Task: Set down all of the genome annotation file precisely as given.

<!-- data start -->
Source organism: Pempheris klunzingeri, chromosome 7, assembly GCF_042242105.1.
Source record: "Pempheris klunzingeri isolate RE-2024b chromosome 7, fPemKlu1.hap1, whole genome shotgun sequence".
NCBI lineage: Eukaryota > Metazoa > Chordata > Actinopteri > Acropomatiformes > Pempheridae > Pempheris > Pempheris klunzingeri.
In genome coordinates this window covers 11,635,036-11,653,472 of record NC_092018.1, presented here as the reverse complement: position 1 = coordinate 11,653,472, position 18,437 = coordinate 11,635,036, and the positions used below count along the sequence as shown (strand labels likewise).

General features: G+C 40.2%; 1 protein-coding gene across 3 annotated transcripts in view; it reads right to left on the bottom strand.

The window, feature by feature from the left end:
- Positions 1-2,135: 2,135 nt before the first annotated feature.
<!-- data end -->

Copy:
Source organism: Pempheris klunzingeri, chromosome 7, assembly GCF_042242105.1.
Source record: "Pempheris klunzingeri isolate RE-2024b chromosome 7, fPemKlu1.hap1, whole genome shotgun sequence".
NCBI lineage: Eukaryota > Metazoa > Chordata > Actinopteri > Acropomatiformes > Pempheridae > Pempheris > Pempheris klunzingeri.
In genome coordinates this window covers 11,635,036-11,653,472 of record NC_092018.1, presented here as the reverse complement: position 1 = coordinate 11,653,472, position 18,437 = coordinate 11,635,036, and the positions used below count along the sequence as shown (strand labels likewise).

General features: G+C 40.2%; 1 protein-coding gene across 3 annotated transcripts in view; it reads right to left on the bottom strand.

The window, feature by feature from the left end:
- Positions 1-2,135: 2,135 nt before the first annotated feature.